Science shows that your child’s pickiness has less to do with nurture, and more to do with nature. A British study, published in the Journal of Child Psychology and Psychiatry, has found that fussy eating and the refusal to try new foods are heavily influenced by genetic make-up. The study, known as Gemini, looked at more than 1 900 families with twins aged 16 months. Researchers from the UK and Norway had parents fill in a questionnaire regarding the eating habits of toddlers, including whether they enjoyed a variety of foods, and if they refused new foods.
The study looked at how similar the results were from identical twins (who share all their genes), compared with fraternal twins (who share on average 50% of the genes), and were able to see what the influence of genetic factors were on the eating behaviours of the toddlers.
“That these traits were so significantly influenced by genes so early on indicates how innate the tendency is, and that it is not because of the parents who are kind of moulding [children] into fussy eaters – it is already there when they are 16 months old,” says lead author, Andrea Smith. The study found that picky eaters are also more likely to reject unfamiliar foods. “At 16 months we found that, overall, 46% of the variation in food fussiness was explained by genes, and we found that 58% of food neophobia (rejection of new foods) was explained by genes,” adds Smith.
Further research, conducted by researchers out of the University of Illinois in the US, and published in the Journal of Nutrigenetics and Nutrigenomics, has discovered that two gene mutations are believed to be related to the perception of bitter taste, particularly among two- to four-year-olds. The one, TAS2R30, has been associated with limited dietary variety, and the other, CA6, is associated with being out of control during mealtimes. Both are believed to be linked to sensory response, and may be the reason your child refuses a particular food. To her, it simply tastes bad.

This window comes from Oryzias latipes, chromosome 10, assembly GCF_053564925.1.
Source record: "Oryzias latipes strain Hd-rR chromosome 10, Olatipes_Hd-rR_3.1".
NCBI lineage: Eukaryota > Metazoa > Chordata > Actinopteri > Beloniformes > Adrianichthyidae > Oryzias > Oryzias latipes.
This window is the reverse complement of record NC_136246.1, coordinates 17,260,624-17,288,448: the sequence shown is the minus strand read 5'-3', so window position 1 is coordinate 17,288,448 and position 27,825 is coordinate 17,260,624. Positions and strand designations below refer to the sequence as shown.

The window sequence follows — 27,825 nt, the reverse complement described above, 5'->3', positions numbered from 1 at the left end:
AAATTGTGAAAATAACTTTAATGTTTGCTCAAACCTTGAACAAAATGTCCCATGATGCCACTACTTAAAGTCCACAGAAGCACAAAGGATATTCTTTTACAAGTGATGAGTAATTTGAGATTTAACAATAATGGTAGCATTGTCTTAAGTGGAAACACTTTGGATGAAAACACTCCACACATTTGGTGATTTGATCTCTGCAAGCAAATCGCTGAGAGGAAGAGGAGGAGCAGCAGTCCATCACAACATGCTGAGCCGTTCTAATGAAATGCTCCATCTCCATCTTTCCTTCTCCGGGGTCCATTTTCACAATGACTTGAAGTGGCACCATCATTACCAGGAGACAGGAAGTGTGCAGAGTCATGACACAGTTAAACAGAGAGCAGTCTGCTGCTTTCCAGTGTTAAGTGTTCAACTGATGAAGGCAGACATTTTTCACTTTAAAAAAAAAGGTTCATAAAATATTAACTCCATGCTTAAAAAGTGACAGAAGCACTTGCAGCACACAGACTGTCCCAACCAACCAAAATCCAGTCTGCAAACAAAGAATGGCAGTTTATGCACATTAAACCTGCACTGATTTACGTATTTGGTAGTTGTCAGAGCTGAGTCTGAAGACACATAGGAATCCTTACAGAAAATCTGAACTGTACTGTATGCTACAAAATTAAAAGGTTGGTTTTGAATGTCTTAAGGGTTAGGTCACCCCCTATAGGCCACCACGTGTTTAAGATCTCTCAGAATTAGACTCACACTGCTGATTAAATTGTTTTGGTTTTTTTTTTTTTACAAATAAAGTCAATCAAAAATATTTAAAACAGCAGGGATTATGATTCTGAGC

The good news is, even with nature, environmental factors can play an important role, and this fussy eating behaviour can be modified.
Registered dietician Jennifer Hyland, from Cleveland Children’s Clinic adds that it is typical for picky eating to start in the toddler years.
“Usually, during infancy, they’re adventurous eaters and they’re trying new things, and then picking eating really creeps up around the time they become toddlers. Parents will say, ‘My kid ate vegetables and they really liked that and now they don’t eat anything,’ – we see that pretty frequently,” she adds.
Hyland adds that if this is the case, it is still important to continue to expose your toddler to new foods in order to get them to eat over time. She explains that it can take anything between 10 to 20 tries to get a child to like a new food.
She recommends you introduce “no thank you” bites. Your toddler can say “no thank you” but, they have to, at the very, least try the food. This, she adds, will lead to continued exposure and, over time, your toddler will hopefully learn to develop a taste for foods previously considered unpalatable.
“Please try your best to cook the same meal for the whole family,” says Hyland. “The child may not eat all parts of it, but it’s important that you encourage them to at least try, and that you set an example of trying these foods yourself so that over time, they will learn to eat these foods.”
Kim Bell is a wife, mother of two teenagers and a lover of research and the way words flow and meld together. She has been in the media industry for over 20 years, and yet still learns more about life from her children everyday. You can learn more about Kim Bell here.